Breach notification must be provided in writing and include the date or estimated date of the breach, a description that was acquired and the actions taken to restore the security and confidentiality of the information involved. Penalties for violation of the act can result in civil penalties of up to $500,000 per breach.

The Alabama Data Breach Notification Act is available here. Contact us at Ossian Law P. C. regarding any information technology law matter.

© 2018 Ossian Law P.C.

 

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Disney denied preliminary injunction against Redbox based on “copyright misuse”

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Marvin Photographs, LLC. v. LiveJournal, Inc.

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Regulating Personal Delivery Devices

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Personal delivery devices, or PDDs, have begun rolling along some cities’ streets, transporting carry-out from local restaurants and delivering parcels. Unlike flying drones that fall under the jurisdiction of the Federal Aviation Administration, there is no basis for federal jurisdiction over these devices, sometimes referred to as “ground drones.”

Four states, Virginia, Idaho, Wisconsin and Florida have recently passed laws regulating PDDs. The city of San Francisco is considering banning them outright, citing safety considerations given the city’s many narrow and steep sidewalks.

The current state laws include restrictions on weight of the device (typically limited to 50 or 80 pounds without cargo), requiring unique identification numbers, a braking system, speed limits, insurance requirements and prohibiting the transport of hazardous materials. Penalties for violating these laws may include both civil infraction and criminal misdemeanor.

Access the Florida law here. Contact us at Ossian Law P.C. regarding any information technology law matter.

© 2017 Ossian Law P.C.

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“Zombie” Cookie Enforcement Action

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Cookies are unique, persistent text files stored in a user’s browser that allow an app provider to recognize that user when the browser reconnects with the provider’s server. They are widely used by ecommerce and other web sites. A user can delete or control cookies by changing their browser settings.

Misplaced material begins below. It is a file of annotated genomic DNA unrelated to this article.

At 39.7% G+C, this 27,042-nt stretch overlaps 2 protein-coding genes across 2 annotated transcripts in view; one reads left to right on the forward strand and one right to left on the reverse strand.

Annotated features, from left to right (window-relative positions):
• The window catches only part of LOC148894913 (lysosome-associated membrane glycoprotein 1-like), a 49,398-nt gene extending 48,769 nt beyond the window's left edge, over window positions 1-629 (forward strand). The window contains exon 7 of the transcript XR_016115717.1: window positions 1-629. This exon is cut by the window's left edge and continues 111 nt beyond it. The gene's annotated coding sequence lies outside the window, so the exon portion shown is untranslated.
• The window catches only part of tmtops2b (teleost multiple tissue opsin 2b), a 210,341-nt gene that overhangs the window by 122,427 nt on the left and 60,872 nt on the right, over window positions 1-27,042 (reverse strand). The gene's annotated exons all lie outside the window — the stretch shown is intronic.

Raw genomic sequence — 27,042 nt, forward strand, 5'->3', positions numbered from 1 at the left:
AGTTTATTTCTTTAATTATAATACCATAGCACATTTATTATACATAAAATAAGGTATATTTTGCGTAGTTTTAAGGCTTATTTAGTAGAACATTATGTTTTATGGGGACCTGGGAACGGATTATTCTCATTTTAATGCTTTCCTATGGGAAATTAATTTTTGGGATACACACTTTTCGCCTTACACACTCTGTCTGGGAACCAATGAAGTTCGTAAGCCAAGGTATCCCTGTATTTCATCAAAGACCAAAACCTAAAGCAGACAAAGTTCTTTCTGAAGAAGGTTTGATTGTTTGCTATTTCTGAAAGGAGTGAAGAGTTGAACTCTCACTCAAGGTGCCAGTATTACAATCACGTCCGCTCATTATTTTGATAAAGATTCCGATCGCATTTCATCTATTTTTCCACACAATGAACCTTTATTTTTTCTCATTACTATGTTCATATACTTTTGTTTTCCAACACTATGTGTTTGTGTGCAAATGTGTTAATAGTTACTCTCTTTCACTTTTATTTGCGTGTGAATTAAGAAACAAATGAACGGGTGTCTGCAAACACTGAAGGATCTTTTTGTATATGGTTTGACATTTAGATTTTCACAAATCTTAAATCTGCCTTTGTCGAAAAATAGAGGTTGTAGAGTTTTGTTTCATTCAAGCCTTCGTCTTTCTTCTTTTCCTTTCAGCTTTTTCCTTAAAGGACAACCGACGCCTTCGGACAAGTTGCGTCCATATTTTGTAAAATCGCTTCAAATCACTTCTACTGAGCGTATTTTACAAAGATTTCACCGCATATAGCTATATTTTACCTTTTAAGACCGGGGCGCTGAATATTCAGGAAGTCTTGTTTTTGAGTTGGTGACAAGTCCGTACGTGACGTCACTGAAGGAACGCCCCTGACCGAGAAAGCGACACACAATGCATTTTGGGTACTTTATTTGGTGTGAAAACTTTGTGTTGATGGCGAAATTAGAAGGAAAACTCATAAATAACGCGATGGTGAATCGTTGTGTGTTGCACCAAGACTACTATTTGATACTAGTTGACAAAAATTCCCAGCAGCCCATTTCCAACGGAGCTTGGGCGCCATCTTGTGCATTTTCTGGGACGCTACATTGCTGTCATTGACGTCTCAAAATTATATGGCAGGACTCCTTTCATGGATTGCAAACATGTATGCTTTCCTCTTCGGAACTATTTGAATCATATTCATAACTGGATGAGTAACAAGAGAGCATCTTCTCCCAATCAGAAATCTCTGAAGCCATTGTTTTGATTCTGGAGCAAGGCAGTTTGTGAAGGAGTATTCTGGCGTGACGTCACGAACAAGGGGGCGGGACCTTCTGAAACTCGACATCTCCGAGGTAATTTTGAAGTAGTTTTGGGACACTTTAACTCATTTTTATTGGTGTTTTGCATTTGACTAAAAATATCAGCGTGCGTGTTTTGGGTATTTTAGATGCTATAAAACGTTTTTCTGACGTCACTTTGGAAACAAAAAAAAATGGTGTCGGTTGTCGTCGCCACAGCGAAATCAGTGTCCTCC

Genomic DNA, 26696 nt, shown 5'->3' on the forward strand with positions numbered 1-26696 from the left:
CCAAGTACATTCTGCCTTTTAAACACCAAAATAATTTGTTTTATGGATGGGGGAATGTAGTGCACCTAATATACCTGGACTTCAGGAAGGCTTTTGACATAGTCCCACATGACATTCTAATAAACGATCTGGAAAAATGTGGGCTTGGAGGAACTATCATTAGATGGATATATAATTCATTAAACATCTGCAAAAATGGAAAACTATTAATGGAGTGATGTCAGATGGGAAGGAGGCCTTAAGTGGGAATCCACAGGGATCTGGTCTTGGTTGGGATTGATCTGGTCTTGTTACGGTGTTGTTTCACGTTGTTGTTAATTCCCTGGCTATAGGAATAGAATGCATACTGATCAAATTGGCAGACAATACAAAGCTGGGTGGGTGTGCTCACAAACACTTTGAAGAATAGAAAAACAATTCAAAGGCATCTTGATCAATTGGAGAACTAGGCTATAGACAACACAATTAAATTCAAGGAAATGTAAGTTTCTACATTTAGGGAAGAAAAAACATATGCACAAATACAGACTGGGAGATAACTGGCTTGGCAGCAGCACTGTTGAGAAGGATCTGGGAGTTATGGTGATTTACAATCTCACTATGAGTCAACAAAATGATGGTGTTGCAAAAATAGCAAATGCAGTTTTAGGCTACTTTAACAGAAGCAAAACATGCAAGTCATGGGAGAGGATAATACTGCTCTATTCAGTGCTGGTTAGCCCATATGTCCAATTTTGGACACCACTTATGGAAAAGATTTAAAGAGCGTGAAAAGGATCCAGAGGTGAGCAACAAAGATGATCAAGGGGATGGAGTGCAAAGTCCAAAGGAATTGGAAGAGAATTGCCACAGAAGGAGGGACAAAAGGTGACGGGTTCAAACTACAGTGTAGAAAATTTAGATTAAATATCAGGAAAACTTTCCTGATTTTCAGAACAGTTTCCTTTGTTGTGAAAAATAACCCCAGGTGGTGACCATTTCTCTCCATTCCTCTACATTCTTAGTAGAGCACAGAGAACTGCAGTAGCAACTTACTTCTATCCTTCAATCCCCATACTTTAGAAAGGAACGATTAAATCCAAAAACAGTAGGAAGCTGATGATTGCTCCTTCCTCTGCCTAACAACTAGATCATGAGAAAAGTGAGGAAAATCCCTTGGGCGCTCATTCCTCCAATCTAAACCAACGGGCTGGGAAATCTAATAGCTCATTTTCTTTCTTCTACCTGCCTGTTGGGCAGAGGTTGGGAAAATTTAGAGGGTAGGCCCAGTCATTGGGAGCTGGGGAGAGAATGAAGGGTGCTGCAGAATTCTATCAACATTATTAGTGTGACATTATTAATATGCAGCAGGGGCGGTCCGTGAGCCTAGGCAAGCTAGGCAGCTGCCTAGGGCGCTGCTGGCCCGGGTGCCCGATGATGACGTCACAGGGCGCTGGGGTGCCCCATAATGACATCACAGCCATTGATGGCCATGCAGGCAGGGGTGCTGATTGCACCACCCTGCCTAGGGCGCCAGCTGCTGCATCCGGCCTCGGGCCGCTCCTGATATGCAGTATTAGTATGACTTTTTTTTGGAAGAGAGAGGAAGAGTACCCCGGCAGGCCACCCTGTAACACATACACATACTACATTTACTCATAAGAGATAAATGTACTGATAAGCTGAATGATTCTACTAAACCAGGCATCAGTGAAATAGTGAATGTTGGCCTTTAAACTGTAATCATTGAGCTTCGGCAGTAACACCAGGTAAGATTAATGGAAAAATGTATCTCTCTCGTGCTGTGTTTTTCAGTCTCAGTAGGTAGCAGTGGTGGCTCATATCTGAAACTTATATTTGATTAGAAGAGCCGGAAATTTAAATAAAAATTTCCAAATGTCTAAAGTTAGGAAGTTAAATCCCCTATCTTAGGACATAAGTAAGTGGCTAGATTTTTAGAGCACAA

The Federal Trade Commission recently entered into a consent agreement with Turn, Inc., a California-based digital marketing company, over its alleged use of “zombie” cookies (ones that were expressly deleted by users) from mobile apps without properly disclosing this practice.  The FTC asserted that Turn misrepresented in its privacy policy that users could restrict Turn’s ability to track users by blocking or limiting cookies and that users could opt out of tailored advertising through Turn’s opt-out page.

The consent agreement requires various actions by Turn over the next 20 years, including making clear and conspicuous disclosure of information that is collected and used for targeting advertising, providing users a true “opt out”, honoring user controls, compliance reporting, recordkeeping and compliance monitoring.

The FTC’s complaint is available here. The FTC’s decision and order are available here. Contact us at Ossian Law P.C. regarding any information technology law matter.

© 2016 Ossian Law P.C.

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A Medical Device Hacking Warning

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Johnson & Johnson has issued a formal warning to over 110,000 patients that its Animas OneTouch Ping insulin pump, if left unencrypted, could be hacked and result in a potential overdose of insulin to a diabetic patient. This is the first time a medical device manufacturer has issued such a warning.

The company has stated that it is not aware of any actual hacking of the devices and that the risk itself is extremely low, given that the pump is not connected to the Internet and could only be hacked within a proximity of 25 feet. In addition to the warning, Johnson & Johnson also provided step-by-step advice to patients on how to protect their devices.

Given the proliferation of the Internet of Things, this warning may be just the first of many from manufacturers of medical and other types of smart and connected devices. Read more about the warning here. Contact us at Ossian Law regarding any information technology law matter.

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eCommerce Law Article April 2015